Locals are concerned about a lack of access to the former Good Shepherd Convent site

Locals are concerned about a lack of access to the former Good Shepherd Convent site

The former Good Shepherd Convent, Sunday’s Well. Picture: Denis Minihane

A SECURITY team has been brought onto The Good Shepherd convent site in recent days, prompting concerns from locals that access to graves will be shut off and construction work will begin without consultation.

Former Lord Mayor Tony Fitzgerald has called on the owner and developer of the site to implement a consultation process immediately in keeping with the conditions of the An Bord Pleanála ruling made last November.

Mr Fitzgerald said that An Bord Pleanála outlined that public representatives and local community groups were to be consulted prior to any work that might be carried out on the planning permission granted for 202 residential units on 7.8 acres at the site.

Moneda Developments, who bought the site for just over €1.5m, acquired the planning permission last November and then put the property on sale for €6.75m, with planning in place for the development.

However there has been unconfirmed speculation locally that the property has possibly been sold.

“I am very concerned about these developments,” Mr Fitzgerald said.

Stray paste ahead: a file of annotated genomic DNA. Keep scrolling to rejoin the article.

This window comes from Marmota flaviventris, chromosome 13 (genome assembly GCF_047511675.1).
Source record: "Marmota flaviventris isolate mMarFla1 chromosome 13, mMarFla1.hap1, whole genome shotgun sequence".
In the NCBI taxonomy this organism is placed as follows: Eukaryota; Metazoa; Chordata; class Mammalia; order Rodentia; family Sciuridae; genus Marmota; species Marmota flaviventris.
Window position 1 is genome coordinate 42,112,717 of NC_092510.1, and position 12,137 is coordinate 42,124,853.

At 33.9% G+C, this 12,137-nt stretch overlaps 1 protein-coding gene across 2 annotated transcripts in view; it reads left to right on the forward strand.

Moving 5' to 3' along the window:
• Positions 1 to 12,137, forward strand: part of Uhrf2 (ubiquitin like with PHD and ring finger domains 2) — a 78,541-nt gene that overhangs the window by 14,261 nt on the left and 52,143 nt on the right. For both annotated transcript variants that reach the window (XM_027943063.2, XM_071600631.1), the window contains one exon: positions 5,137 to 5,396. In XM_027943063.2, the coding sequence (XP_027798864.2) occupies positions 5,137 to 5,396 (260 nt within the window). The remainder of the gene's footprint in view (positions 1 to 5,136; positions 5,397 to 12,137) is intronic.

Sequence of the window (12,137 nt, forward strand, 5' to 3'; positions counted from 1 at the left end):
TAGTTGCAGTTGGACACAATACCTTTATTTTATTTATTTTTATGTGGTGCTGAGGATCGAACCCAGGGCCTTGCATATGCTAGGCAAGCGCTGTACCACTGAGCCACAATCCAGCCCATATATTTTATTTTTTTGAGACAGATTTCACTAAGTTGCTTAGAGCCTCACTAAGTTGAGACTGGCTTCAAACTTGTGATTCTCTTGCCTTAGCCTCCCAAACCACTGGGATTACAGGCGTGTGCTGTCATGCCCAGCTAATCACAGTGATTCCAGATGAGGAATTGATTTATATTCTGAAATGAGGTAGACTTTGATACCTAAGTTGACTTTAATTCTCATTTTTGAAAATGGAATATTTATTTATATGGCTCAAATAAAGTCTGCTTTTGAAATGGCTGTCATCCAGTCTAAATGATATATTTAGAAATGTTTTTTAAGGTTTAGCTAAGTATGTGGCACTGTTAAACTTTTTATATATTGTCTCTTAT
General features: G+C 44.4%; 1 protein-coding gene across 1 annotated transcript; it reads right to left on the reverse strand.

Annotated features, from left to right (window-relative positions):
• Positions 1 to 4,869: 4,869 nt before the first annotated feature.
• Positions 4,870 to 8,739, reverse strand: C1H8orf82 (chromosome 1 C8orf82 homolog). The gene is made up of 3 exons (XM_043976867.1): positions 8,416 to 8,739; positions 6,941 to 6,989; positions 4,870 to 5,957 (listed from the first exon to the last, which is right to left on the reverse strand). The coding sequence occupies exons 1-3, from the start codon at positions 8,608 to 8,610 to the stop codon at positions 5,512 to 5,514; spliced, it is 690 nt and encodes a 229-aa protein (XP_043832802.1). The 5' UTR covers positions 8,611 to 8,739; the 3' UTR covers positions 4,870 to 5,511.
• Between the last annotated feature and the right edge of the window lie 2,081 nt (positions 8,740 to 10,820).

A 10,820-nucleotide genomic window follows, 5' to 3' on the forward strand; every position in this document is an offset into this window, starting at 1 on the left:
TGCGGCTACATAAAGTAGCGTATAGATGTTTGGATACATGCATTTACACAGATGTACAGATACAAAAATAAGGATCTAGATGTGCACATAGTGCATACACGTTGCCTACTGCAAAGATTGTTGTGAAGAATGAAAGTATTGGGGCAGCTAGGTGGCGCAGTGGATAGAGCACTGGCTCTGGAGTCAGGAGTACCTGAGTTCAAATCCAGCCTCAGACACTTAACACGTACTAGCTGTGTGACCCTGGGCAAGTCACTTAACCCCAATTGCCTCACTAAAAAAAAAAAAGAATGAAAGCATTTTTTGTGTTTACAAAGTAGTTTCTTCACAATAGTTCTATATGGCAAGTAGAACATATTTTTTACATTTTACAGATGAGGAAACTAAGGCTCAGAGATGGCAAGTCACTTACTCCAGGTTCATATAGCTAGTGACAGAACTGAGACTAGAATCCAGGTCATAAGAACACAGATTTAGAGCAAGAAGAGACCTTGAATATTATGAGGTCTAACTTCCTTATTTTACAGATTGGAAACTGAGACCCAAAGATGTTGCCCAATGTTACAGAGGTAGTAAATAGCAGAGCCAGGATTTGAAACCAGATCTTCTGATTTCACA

“A local area plan for the area needs to be put in place before any construction can take place on this site.

“The current road structure is not very conducive to development,” he said.

A spokesperson for the Good Shepherd Community Action Group, Tom Coleman, said the gates to the convent are closed, there is a ‘private property’ sign up and there is temporarily no entry to the grave of Little Nellie of Holy God.

Little Nellie, a child who died aged 4 in 1908, was said to have the mystical gift of ‘discernment’, which meant that she instinctively knew the will of God.

She is often referred to as the unofficial ‘Patron Saint of Cork’.

A security team is now on-site, according to Mr Coleman, who said he is “at a loss” as to what is going on.

“I genuinely don’t know what is happening.

“There is a lot of work to do prior to the commencement of any building.

“We were hoping for communication and cooperation with the developer or owner and now it looks like some development is happening without prior notice.”

Mr Coleman said that he would be watching this closely.

“There are many conditions to this development, we are not going to take this lying down.

“It is a very live issue. If construction happens it is in breach of An Bord Pleanála conditions which is very serious.”

The local community spokesperson said there appeared to be a lot of ifs and buts but no one to confirm.

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